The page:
Welcome back to our ongoing series detailing some of the most significant events in the history of cannabis. As recreational legalization continues to evolve and transform, we’re called to reflect the many landmark events that led us to the precise moment in time, when legislation confusedly attempts to find a resolution for the innumerable folks serving time for non-violent marijuana offenses while serving cannabis legally at dispensaries throughout the legalized states.
It was in late summer of 2003 that Canadian HIV patient, 62-year-old Jari Dvorak, became the first Canadian patient to receive government-grown marijuana. Two short years later, in America, federal agents were raiding medical dispensaries in California, destroying massive inventories and putting the lives of thousands of patients in peril.
It seemed the rest of the western world had accepted the medical use of cannabis, and in September of 2003, the Netherlands officially began stocking cannabis flower in their pharmacies. The Dutch have seen a transformative cultural evolution that can be correlated directly with the legalization of cannabis.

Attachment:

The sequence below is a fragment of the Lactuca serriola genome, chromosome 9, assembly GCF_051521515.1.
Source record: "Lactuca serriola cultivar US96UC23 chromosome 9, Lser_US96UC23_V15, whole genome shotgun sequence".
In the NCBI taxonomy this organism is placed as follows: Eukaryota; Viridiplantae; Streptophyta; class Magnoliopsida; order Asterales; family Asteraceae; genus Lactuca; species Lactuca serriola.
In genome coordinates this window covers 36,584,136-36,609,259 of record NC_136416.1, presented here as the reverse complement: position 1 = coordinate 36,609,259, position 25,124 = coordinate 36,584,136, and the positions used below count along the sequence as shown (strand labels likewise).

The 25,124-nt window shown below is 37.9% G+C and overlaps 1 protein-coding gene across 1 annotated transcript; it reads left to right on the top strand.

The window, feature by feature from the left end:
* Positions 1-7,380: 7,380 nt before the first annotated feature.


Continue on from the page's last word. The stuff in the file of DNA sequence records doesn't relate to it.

While the late 00’s saw a boom in the cannabis edibles industry, it would also see many issues related to their packaging that mimicked popular candy bars and supermarket treats. In March of 2006, a huge San Francisco raid turned up hundreds of lookalike edibles. The DEA would use this as a primary concern against recreational legalization.
Click below for more pot history facts and figures in our Great Moments In Pot History series: